This analogy also applies in the agile world. Rather than specifying every feature that the sponsor dreams of and then (often imperfectly) estimating the entire cost from ground-breaking to move-in, the agile developer, like the home developer, starts with the sponsor's available budget and then determines what can be delivered within that budget, and the time-box that the budget implies. In agile projects, as in projects delivered in a predictive methodology, the developers must set reasonable expectations for the sponsor so they're not expecting the Taj Mahal on a bungalow budget. As TechRepublic member PMP'sicle noted on my last piece, the question in agile development is not "how much will it cost for all these features?" but instead "how many of these features can you include within this budget and time-box?"
Estimating IT development projects will always be a fraught activity; since the technology is complex, users frequently change their minds, and things often don't work out as planned. This is true whether the approach is agile or predictive. In agile engagements, we estimate incrementally just as we develop incrementally, and we do all this development and estimation within the bounds of an agreed budget and time-box that's established in collaboration with the client at the beginning of the effort.Note: For a thorough investigation of agile estimating, see Mike Cohn's classic book Agile Estimating and Planning. Get weekly PM tips in your inbox TechRepublic's IT Project Management newsletter, delivered on Wednesday, offers tips to help keep project managers and their teams on track. Automatically sign up today!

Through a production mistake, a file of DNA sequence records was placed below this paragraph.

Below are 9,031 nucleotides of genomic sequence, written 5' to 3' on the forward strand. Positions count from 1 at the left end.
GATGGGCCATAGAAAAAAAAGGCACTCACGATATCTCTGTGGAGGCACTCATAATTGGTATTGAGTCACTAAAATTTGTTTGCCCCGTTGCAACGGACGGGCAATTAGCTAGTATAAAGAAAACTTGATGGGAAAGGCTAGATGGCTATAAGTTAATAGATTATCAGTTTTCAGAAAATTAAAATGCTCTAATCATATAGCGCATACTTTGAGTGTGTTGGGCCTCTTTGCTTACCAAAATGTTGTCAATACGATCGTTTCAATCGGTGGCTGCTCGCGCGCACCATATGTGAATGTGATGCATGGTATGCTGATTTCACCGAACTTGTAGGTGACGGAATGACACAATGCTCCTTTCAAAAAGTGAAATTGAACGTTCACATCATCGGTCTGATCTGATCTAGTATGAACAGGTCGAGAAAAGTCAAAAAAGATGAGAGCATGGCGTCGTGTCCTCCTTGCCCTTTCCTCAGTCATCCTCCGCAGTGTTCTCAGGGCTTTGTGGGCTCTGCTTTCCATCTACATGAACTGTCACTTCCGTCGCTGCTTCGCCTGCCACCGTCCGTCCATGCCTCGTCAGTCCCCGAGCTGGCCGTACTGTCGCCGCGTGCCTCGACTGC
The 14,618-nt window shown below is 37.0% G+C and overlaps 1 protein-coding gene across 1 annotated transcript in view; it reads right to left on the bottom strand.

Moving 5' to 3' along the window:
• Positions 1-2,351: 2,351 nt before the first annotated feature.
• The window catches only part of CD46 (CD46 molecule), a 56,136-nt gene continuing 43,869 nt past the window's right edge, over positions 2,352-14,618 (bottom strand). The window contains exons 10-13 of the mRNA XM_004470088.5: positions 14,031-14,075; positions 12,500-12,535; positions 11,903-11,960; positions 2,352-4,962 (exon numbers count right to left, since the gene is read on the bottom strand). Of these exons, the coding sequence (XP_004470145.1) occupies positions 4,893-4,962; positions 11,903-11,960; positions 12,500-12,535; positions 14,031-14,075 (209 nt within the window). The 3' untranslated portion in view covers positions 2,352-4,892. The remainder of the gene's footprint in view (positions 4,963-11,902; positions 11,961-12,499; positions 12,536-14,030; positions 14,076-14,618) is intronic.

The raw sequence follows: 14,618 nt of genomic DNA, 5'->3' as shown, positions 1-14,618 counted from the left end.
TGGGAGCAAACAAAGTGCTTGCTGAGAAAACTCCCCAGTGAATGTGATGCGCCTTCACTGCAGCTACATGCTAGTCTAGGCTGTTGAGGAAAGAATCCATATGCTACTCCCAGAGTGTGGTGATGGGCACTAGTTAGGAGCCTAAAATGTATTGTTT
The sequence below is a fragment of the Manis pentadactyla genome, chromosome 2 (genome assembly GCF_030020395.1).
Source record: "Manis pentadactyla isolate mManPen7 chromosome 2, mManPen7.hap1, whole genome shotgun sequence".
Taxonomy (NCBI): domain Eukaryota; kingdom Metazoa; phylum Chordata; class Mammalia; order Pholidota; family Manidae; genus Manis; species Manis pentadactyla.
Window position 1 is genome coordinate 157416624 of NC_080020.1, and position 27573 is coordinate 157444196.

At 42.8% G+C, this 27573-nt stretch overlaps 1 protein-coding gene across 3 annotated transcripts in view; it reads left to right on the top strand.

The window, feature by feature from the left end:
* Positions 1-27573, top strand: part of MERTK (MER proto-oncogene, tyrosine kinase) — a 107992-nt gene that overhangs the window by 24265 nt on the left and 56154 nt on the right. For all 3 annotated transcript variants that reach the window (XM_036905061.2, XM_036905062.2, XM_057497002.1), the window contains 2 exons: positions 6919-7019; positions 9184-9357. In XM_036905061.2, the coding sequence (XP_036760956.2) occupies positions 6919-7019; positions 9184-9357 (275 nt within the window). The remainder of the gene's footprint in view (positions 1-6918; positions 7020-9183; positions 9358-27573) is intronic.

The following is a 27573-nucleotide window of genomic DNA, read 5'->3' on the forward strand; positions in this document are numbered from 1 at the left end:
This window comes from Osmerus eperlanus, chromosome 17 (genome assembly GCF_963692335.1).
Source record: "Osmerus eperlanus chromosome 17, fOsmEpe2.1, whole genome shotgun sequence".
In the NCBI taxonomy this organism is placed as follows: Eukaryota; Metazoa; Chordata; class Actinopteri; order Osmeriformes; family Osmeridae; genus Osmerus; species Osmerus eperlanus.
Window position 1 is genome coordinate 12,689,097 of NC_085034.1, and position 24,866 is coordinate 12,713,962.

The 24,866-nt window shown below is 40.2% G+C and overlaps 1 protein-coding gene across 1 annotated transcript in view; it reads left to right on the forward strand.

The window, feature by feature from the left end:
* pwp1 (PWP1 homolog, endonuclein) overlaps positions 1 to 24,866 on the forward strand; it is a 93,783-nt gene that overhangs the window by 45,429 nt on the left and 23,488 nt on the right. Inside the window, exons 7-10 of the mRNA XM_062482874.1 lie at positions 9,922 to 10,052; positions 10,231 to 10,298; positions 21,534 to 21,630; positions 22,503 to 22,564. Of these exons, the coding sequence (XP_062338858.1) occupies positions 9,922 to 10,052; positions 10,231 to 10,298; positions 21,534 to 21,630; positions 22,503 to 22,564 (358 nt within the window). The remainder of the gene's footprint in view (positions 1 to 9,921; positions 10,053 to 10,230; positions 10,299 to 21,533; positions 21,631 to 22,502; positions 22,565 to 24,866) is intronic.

Rick Freedman is the author of three books on IT consulting, including "The IT Consultant." Rick is an independent consultant and trainer, working, through his company Consulting Strategies Inc., to help agile teams and organizations understand agile practices and migrate successfully.